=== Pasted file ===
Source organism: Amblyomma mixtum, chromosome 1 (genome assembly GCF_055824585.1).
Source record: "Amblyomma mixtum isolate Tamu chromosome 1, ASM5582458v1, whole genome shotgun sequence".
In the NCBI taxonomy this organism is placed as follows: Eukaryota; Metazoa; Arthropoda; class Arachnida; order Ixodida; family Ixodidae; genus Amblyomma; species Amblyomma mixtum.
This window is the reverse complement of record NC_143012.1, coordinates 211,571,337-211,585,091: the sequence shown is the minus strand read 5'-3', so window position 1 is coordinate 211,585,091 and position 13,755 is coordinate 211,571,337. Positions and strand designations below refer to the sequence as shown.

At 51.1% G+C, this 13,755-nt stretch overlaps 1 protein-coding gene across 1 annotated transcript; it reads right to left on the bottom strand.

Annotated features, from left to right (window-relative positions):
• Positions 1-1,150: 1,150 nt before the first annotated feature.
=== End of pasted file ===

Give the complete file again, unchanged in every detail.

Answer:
Source organism: Amblyomma mixtum, chromosome 1 (genome assembly GCF_055824585.1).
Source record: "Amblyomma mixtum isolate Tamu chromosome 1, ASM5582458v1, whole genome shotgun sequence".
In the NCBI taxonomy this organism is placed as follows: Eukaryota; Metazoa; Arthropoda; class Arachnida; order Ixodida; family Ixodidae; genus Amblyomma; species Amblyomma mixtum.
This window is the reverse complement of record NC_143012.1, coordinates 211,571,337-211,585,091: the sequence shown is the minus strand read 5'-3', so window position 1 is coordinate 211,585,091 and position 13,755 is coordinate 211,571,337. Positions and strand designations below refer to the sequence as shown.

At 51.1% G+C, this 13,755-nt stretch overlaps 1 protein-coding gene across 1 annotated transcript; it reads right to left on the bottom strand.

Annotated features, from left to right (window-relative positions):
• Positions 1-1,150: 1,150 nt before the first annotated feature.